After collector dies, Mayan archaeological treasures returned to public view

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Ancient Mayan pieces were delivered by Mónica Naranjo Talancón to the director in Yucatán of INAH. They belonged to her late husband, Joao Domingo Branco Dos Santos.

Some Mayan relics have been liberated from a man’s private collection.

The pieces were incorporated into the Single System of Public Registry of Monuments and Archaeological and Historical Zones.

The delivery of these valuable pieces takes place as the National Institute of Anthropology and History (INAH,) celebrates 80 years of safeguarding Mexico’s heritage, said Eduardo López Calzada, the director of the INAH Yucatan Center.

The pieces were hand delivered by Mónica Naranjo Talancón after the death of her collector husband, Joao Domingo Branco Dos Santos.

“INAH acknowledges with a thank you to all citizens who have contributed to the preservation of the archaeological cultural legacy,” said López Calzada. “We especially appreciate the contribution of Mr. Jao Branco and his wife Mrs. Monica Naranjo and their respect for the regulations on archaeological monuments.”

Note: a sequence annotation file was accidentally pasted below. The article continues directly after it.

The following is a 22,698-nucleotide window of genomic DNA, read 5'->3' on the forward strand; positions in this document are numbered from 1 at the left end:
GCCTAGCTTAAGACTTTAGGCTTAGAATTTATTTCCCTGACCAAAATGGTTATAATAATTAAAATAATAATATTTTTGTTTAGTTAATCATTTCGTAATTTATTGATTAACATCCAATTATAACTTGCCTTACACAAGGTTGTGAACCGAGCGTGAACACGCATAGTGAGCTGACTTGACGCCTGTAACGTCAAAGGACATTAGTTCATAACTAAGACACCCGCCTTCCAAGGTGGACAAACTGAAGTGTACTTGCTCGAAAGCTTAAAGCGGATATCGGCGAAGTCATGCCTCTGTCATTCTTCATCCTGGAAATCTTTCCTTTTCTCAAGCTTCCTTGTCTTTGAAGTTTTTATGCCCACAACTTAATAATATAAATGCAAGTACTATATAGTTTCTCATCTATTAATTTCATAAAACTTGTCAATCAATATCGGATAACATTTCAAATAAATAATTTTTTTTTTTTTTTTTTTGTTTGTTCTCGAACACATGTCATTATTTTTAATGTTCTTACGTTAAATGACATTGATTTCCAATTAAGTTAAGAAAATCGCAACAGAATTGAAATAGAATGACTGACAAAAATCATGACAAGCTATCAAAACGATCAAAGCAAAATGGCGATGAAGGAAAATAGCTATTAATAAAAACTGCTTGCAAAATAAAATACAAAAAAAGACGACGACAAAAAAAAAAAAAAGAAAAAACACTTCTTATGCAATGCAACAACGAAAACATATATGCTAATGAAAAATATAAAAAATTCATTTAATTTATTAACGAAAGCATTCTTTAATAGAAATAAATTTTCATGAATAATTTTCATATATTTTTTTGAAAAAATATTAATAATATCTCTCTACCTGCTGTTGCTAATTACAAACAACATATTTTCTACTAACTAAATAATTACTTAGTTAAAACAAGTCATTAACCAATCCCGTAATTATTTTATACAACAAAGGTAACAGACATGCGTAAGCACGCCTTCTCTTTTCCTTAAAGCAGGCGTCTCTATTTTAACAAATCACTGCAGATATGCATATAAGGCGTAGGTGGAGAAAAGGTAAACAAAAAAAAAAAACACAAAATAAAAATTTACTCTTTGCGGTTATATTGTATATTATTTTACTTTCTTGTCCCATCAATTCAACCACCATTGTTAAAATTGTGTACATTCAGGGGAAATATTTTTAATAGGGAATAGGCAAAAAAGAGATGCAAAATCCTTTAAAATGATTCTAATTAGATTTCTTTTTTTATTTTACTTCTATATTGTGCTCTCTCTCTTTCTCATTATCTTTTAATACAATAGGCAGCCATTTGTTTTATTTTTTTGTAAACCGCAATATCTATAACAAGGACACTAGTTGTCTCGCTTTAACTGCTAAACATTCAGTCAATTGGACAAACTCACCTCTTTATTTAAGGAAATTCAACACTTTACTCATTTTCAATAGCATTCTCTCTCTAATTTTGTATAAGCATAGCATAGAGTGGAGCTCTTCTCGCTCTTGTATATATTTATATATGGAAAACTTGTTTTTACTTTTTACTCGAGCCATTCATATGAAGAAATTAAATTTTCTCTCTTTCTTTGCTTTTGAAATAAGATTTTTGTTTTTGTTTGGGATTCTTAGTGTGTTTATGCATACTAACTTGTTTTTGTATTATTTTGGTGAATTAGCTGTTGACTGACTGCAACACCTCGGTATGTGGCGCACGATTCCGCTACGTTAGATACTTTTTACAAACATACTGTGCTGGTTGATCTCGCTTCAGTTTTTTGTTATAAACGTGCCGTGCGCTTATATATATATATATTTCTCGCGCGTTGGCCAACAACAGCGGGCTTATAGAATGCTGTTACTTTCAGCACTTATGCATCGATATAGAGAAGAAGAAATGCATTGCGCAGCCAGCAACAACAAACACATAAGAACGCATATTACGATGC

“Today this heritage is returned to the Nation that belongs to all Mexicans and that we must preserve for future generations,” he continued.

Branco Dos Santos properly registered he collection in 2009 with the Directorate of Public Registry of Archaeological, Artistic and Historical Monuments and Zones. INAH and the collector agreed that the pieces would return to the public agency on Branco’s death.

Once studies of the pieces are complete, they will eventually be exhibited in museums for all to see. A description of the pieces was not provided by INAH, although a photo appears to indicate two figurative clay sculptures.

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